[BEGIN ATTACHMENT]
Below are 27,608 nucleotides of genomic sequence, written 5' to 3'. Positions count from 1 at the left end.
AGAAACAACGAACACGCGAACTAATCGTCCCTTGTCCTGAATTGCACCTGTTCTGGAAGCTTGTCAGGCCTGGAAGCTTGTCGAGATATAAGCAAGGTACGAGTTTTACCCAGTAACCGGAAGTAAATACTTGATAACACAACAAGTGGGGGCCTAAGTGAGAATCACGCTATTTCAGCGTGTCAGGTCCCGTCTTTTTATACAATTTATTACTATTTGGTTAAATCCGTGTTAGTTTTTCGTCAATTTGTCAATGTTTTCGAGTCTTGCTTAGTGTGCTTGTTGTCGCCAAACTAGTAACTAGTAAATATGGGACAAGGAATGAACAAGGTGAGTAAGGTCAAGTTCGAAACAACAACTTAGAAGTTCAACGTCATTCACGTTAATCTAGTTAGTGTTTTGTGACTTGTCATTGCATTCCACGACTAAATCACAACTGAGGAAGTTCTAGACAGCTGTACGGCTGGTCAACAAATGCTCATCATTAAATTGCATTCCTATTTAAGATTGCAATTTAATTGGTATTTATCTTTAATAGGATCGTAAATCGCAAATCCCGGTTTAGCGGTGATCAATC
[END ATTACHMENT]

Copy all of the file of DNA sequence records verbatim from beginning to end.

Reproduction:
Below are 27,608 nucleotides of genomic sequence, written 5' to 3'. Positions count from 1 at the left end.
AGAAACAACGAACACGCGAACTAATCGTCCCTTGTCCTGAATTGCACCTGTTCTGGAAGCTTGTCAGGCCTGGAAGCTTGTCGAGATATAAGCAAGGTACGAGTTTTACCCAGTAACCGGAAGTAAATACTTGATAACACAACAAGTGGGGGCCTAAGTGAGAATCACGCTATTTCAGCGTGTCAGGTCCCGTCTTTTTATACAATTTATTACTATTTGGTTAAATCCGTGTTAGTTTTTCGTCAATTTGTCAATGTTTTCGAGTCTTGCTTAGTGTGCTTGTTGTCGCCAAACTAGTAACTAGTAAATATGGGACAAGGAATGAACAAGGTGAGTAAGGTCAAGTTCGAAACAACAACTTAGAAGTTCAACGTCATTCACGTTAATCTAGTTAGTGTTTTGTGACTTGTCATTGCATTCCACGACTAAATCACAACTGAGGAAGTTCTAGACAGCTGTACGGCTGGTCAACAAATGCTCATCATTAAATTGCATTCCTATTTAAGATTGCAATTTAATTGGTATTTATCTTTAATAGGATCGTAAATCGCAAATCCCGGTTTAGCGGTGATCAATC